If you followed the Zimmerman case at all, you could see the verdict that was coming, that was in some ways inevitable. Remember Sanford, Florida is the town where the cops were ready to set George Zimmerman free rather than bother with the niceties of a trial in the first place. Consider that, and the subsequent trial and its outcome really aren’t surprising. Of course, it’s been pointed out by many a pundit, armchair and otherwise, that if the colors were reversed for defendant and victim, the verdict would have likely been reversed, too.
True enough, and it should come as no surprise, despite the ridiculous dance the law profession put on for us in Sanford to claim otherwise: this IS about race. It’s also about the easy access to guns and gun laws such as Stand Your Ground. As Scott Price, President of The Alliance for Progressive Values noted, “… if race in America with all its myriad codes, triggers and signals made up the tinder and kindling of this tragedy, it was Zimmerman’s easy access to a gun and the cheap bravado it provided that acted as the accelerant, turning a racially charged altercation into a murder. ”
But, even more broadly, the verdict was about fear.
Last night, fear won. Fear tucked a revolver into its back pocket and walked out into the Florida eve, talking tough and looking for punks. Fear reclaimed the landscape of Sanford, and it was as if nothing had changed there at all. George Zimmerman, smiling, maybe even a little relaxed, certainly relieved, reclaimed his life. He can go on with his cop wannabe antics, and the good people of Sanford can comfortably close their eyes, because the protector of their domestic tranquility, a reckless white man with a gun, has been set free. Contra the expertise of our punditocracy, the problem from this acquittal isn’t going to be riots, but exactly what it allows: more George Zimmermans.
And if white fear must always be soothed with the balm of cold weapons and colder hearts, can we imagine, for one instance, the fear this decision produces in the black community?
A local actor in Richmond, DL Hopkins, put it this way:
“With the George Zimmerman, Marissa Alexander, and Lionel Tate verdicts, to me, a very clear message is being communicated. The State of Florida, if allowed, will stop at nothing to destroy my family.”
White fear prefers not to recognize this reality; in the honeysuckle suburbs it’s much easier to talk about the application of the law and the rule of order and how the prosecution’s case overshot the mark by not trying to get an involuntary manslaughter conviction. All true, maybe, but beside the point. The black community for centuries has understood that we are two nations. Our laws get applied unequally and unfairly. So the Zimmerman acquittal is not so much a surprise, but a confirmation of those differences, of the separateness of our two worlds.
And how does that confirmation, in turn, weigh on the black community?
In Florida, Nik Nicholson had this to say:
“I feel like crying, not because someone got off but because I expected it. Because it is 2013 and we are still niggers, watching our young get hung and we will go to sleep tonight… And our FB statuses are the end of our revolution. Myself included. Some of us will go to church tomorrow, and pray and maybe dance and continue living to die…Living to die, letting them kill us like 1865. Then turn the other cheek and pray for our enemies. I am ashamed. That I will be [at] work on Monday, when I should be in the street ready to fight to death, instead of on my knees waiting for someone to save me. God, I am so ashamed.”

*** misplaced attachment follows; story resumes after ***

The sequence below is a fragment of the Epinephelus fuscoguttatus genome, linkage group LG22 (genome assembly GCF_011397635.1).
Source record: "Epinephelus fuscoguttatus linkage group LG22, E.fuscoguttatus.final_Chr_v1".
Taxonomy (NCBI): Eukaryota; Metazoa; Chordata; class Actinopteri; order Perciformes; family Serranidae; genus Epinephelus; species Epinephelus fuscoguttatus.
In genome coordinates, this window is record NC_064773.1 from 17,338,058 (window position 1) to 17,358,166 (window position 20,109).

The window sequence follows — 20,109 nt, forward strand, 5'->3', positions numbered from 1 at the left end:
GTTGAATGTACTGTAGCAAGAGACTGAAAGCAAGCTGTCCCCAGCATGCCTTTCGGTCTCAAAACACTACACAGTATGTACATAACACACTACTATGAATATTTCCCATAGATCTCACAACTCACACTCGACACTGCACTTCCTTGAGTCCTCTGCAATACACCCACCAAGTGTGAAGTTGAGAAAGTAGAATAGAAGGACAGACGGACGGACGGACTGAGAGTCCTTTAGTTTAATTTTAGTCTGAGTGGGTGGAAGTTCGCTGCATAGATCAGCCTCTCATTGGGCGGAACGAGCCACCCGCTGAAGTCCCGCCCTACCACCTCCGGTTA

If the verdict was predictable for a white man, the sense of impotence, rage and shame is equally understandable for the black community.
But the prediction of riots from those on the right are misguided. A vigil was held tonight at the John Marshall Courts building in Richmond. There were probably close to 400 people there, sitting on the steps with signs and candles. And the nicest thing about that moment was the deep diversity in the crowd: blacks, whites, Latinos, young, old, male, female and in between.
As one person yelled from the steps: “We are all one race! Black and white, we look pretty good together!”
And they did.
Speakers from the NAACP, local politicians like Delegate Delores Mcquinn and school board member Shonda Harris-Muhammed and activists like Lilli Estes and Ana Edwards took turns addressing the crowd.
There were chants of “No Justice, no peace,” but the vigil was imbued with a deeper sense of mourning, a sense of hurt and determination.
“Get mad, but after you get mad, do something, but don’t go to jail. That’s not the box we want to fill. We don’t need to fill that box anymore!”
Delegate Delores McQuinn urged folks to take practical action, “So, first of all, you go to the right box, the POLL box in November, and you vote!”
A spokesperson for the NAACP urged everyone to sign a petition to open a civil rights case against George Zimmerman.
And there were prayers. Lots of prayers.
“Oh heavenly father, open our hearts, open our eyes. We need you now more than ever.”
A rendition of “We Shall Overcome” ended a short march around the building. And the words “We’ll walk hand and hand.. someday…” hung in the air as a kind of grace note for the evening.
If there are problems in the days to come, they’ll be symptoms of the far deeper malaise that still divides us. But I suspect what we really need to fear now is how far we still have to go.